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of the gentiles. There was never any edict, any law, which commanded that idols should be adored; that they should be treated as gods, and regarded as gods. When the Roman and Carthaginian captains made a treaty, they called all their gods to witness. "It is in their presence," said they, "that we swear peace." Yet the statues of these gods, whose number was very great, were not in the tents of the generals. They regarded, or pretended to regard, the gods as present at the actions of men as witnesses and judges. And assuredly it was not the image which constituted the divinity.
In what view, therefore, did they see the statues of their false gods in the temples? With the same view, if we may so express ourselves, that the catholics see the images, the object of their veneration. The error was not in adoring a piece of wood or marble, but in adoring a false divinity, represented by this wood and marble. The difference between them and the catholics is, not that they had images, and the catholics have none: the difference is, that their images represented the fantastic beings of a false religion, and that the christian images represent real beings in a true religion. The Greeks had the statue of Hercules, and we have that of St. Christopher; they had Esculapius and his goat, we have St. Roch and his dog; they had Mars and his lance; and we have St. Antony of Padua, and St. James of Compostella.
When the consul Pliny addresses prayers to the immortal gods in the exordium of the panegyric of Trajan, it is not to images that he addresses them. These images were not immortal.
Neither the latest nor the most remote times of paganism offer a single fact which can lead to the conclusion that they adored idols. Homer speaks only. of the gods who inhabited the high Olympus. The palladium, although fallen from heaven, was only a sacred token of the protection of Pallas: it was herself that was venerated in the palladium. It was our ampoule, or holy oil.
But the Romans and Greeks knelt before their sta
tues, gave them crowns, incense, and flowers, and carried them in triumph in the public places. The catholics have sanctified these customs, and yet are not called idolaters.
The women in times of drought carried the statues of the gods after having fasted. They walked barefooted with dishevelled hair, and it quickly rained buckets full, says Petronius: "Et statim urceatim pluebat." Has not this custom been consecrated; illegitimate indeed among the gentiles, but legitimate among the catholics? In how many towns are not images carried to obtain the blessings of heaven through their intercession? If a Turk, or a learned Chinese, were a witness of these ceremonies, he would, through ignorance, accuse. the Italians of putting their trust in the figures which they thus promenade in procession?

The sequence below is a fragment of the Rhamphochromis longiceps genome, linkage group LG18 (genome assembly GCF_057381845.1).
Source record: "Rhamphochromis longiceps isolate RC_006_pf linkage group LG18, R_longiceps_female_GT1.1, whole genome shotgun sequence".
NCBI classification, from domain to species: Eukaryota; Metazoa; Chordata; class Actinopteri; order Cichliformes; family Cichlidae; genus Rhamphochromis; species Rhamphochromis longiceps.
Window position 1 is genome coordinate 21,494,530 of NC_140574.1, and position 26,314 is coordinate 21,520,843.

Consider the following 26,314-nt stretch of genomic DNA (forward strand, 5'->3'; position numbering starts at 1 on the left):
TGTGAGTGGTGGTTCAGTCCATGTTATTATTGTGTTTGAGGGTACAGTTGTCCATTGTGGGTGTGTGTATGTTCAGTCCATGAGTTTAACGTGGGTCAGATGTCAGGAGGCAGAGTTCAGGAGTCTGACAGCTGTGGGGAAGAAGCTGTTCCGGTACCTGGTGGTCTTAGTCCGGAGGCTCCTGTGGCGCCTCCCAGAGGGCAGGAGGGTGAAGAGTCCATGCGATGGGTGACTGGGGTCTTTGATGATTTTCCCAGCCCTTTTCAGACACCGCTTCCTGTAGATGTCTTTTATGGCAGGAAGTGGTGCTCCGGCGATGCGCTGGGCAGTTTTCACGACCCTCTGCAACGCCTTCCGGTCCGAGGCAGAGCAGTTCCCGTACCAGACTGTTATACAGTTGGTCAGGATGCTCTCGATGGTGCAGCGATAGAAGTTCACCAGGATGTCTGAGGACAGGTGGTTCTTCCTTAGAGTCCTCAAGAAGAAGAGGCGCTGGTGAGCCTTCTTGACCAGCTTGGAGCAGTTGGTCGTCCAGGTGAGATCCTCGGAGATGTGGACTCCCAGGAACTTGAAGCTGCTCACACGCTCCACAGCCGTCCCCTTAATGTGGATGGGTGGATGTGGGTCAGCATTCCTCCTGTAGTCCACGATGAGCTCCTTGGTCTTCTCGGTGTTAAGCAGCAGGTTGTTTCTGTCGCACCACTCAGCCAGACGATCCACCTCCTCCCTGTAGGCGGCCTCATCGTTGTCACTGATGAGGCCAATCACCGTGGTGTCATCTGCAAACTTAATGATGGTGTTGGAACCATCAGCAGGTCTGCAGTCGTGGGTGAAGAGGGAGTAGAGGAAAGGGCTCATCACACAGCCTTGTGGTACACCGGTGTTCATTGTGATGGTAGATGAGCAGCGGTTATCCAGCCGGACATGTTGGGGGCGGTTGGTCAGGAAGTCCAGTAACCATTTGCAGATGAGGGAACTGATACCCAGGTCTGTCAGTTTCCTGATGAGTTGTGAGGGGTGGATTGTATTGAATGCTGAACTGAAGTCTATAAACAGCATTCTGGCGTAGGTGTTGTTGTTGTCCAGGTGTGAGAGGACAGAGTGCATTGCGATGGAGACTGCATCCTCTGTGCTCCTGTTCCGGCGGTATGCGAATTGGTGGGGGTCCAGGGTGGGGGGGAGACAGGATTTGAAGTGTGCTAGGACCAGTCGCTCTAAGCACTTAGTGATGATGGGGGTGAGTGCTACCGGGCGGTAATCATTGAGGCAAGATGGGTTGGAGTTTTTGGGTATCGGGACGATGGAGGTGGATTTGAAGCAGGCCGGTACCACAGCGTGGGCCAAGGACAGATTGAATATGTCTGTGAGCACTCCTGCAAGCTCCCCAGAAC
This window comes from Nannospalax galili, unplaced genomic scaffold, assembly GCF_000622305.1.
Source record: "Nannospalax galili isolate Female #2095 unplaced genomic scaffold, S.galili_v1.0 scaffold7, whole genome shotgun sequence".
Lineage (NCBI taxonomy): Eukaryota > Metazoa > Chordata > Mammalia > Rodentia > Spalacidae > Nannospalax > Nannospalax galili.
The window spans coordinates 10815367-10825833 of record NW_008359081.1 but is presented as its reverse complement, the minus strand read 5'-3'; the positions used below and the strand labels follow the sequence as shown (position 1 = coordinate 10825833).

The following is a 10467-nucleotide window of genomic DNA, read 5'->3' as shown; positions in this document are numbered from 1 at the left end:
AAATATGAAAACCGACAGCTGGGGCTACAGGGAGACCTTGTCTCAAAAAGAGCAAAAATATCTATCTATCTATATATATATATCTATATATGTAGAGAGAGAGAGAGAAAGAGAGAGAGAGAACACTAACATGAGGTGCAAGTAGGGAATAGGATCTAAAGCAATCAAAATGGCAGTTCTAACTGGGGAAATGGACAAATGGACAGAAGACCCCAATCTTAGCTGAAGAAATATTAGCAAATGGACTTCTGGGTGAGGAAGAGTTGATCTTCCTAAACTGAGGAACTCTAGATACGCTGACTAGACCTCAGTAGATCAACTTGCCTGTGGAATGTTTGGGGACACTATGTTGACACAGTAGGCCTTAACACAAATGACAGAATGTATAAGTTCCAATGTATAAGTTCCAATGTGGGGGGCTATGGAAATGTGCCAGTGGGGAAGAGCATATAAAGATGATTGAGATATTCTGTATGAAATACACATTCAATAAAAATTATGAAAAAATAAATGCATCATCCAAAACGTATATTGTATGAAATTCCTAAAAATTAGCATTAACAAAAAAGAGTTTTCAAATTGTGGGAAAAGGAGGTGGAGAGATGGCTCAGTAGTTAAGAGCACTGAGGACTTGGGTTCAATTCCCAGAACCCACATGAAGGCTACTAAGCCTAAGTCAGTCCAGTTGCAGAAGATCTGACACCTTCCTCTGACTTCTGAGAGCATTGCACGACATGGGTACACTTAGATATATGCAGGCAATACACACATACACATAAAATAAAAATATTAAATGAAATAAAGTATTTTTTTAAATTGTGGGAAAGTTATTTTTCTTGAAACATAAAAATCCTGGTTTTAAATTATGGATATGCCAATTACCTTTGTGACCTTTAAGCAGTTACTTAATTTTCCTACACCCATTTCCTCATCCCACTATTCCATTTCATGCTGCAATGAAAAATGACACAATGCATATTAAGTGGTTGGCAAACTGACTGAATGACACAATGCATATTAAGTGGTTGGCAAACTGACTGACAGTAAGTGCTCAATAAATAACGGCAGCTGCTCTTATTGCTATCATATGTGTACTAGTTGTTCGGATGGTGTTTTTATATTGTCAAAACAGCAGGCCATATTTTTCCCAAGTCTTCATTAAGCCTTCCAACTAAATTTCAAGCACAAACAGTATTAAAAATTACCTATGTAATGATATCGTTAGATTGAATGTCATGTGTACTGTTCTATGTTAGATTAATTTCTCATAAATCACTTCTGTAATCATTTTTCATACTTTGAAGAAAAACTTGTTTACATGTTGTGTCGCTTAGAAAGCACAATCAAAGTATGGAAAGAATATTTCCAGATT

Examination of the Ancient Idolatry.
From the time of Charles I. the catholic religion was declared idolatrous in England. All the presbyterians are persuaded that the catholics adore bread, whch they eat, and figures, which are the work of their sculptors and painters. With that which one part of Europe reproaches the catholics, they themselves reproach the gentiles.
We are surprised at the prodigious number of declamations uttered in all times against the idolatry of the Romans and Greeks; and we are afterwards still more surprised when we see that they were not idolaters.
They had some temples more privileged than others. The great Diana of Ephesus had more reputation than a village Diana. There were more miracles performed in the temple of Esculapius at Epidaurus, than in any other of his temples. The statue of the Olympian Jupiter attracted more offerings than that of the Paphlagonian Jupiter. But to oppose the customs of a true religion to those of a false one, have we not for several ages had more devotion to certain altars than to others?
Has not our lady of Loretto been preferred to our lady of Nieges, to that of Ardens, of Hall, &c. That is not saying there is more virtue in a statue at Loretto than in a statue of the village of Hall, but we have felt more devotion to the one than to the other; we have believed that she whom we invoked, at the feet of her statues, would condescend, from the height of heaven, to diffuse more favours and to work more miracles in Loretto than in Hall. This multiplicity of images of the same person also proves that it is the images that we revere, and that the worship relates to the person who is represented; for it is not possible that every image can be the same thing. There are a thousand images of St. Francis, which have no resemblance to him, and which do not resemble one another; and all indicate a single saint Francis, invoked, on the day of his feast, by those who are devoted to this saint.